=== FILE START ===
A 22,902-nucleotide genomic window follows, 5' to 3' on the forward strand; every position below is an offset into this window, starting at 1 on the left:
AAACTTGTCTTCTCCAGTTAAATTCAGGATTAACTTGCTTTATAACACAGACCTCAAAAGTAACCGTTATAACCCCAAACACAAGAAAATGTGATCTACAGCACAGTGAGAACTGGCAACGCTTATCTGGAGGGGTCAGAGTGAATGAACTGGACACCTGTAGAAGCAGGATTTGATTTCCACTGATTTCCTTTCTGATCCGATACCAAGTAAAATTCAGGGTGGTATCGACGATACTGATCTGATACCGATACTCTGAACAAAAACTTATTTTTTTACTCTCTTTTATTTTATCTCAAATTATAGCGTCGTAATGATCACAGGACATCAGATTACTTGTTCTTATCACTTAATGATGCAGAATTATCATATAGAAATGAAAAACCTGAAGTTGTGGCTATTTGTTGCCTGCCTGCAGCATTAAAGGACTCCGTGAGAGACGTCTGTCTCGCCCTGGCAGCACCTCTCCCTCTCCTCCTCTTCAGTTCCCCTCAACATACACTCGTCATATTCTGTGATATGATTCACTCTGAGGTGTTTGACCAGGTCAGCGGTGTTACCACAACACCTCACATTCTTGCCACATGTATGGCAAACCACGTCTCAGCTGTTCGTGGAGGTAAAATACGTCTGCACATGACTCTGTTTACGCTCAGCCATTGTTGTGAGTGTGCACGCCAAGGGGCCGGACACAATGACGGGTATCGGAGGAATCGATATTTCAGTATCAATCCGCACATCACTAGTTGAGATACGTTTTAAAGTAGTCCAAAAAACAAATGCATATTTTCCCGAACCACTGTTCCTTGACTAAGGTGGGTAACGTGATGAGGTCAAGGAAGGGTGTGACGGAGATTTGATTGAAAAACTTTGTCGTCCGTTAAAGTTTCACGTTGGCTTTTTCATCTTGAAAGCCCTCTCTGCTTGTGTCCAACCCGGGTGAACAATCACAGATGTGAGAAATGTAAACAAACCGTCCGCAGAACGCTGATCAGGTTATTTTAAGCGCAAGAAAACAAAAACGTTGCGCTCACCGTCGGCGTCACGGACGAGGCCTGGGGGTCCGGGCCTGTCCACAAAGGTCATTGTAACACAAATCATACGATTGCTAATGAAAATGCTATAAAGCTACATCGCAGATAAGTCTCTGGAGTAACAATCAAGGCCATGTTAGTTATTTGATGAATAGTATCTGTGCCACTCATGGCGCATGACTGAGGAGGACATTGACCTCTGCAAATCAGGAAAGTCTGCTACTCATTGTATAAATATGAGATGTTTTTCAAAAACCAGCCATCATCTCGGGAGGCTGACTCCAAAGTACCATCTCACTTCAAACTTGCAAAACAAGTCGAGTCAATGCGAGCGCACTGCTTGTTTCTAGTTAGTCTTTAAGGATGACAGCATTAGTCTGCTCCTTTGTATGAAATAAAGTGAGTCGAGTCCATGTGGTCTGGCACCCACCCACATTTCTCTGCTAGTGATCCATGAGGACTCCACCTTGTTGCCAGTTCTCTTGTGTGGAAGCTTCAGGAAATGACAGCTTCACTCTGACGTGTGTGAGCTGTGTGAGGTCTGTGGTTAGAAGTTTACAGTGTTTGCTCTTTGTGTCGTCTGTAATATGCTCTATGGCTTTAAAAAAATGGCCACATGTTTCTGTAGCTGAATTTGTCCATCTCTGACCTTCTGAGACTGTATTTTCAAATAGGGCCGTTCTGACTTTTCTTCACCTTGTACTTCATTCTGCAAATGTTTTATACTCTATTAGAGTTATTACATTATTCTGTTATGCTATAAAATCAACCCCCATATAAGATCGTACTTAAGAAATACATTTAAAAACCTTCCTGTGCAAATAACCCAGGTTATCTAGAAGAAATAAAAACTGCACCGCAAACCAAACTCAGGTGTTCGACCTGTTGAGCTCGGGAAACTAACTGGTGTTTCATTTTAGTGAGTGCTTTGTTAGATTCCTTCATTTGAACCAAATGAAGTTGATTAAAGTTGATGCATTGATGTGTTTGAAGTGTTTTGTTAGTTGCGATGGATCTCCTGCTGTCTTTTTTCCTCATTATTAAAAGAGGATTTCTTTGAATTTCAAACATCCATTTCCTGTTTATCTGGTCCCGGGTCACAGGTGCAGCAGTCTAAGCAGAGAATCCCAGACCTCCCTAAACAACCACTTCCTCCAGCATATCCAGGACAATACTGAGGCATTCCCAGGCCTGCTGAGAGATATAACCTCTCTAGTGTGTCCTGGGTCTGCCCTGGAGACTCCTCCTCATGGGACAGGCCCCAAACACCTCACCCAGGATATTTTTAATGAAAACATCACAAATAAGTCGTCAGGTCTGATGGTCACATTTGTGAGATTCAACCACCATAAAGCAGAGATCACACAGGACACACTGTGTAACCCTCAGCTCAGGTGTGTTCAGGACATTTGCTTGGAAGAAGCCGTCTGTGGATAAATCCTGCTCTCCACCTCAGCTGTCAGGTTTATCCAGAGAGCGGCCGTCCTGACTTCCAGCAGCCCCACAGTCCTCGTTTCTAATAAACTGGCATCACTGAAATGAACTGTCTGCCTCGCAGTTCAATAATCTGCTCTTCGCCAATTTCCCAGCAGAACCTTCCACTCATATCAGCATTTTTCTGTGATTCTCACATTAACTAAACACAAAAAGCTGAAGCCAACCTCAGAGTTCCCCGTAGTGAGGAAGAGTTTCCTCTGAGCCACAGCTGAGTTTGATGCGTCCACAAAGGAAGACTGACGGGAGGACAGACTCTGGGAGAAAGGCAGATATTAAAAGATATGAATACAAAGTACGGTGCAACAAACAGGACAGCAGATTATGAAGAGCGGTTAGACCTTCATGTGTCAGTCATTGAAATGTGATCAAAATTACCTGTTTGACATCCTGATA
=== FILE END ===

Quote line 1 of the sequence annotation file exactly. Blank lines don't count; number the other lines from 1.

A 22,902-nucleotide genomic window follows, 5' to 3' on the forward strand; every position below is an offset into this window, starting at 1 on the left: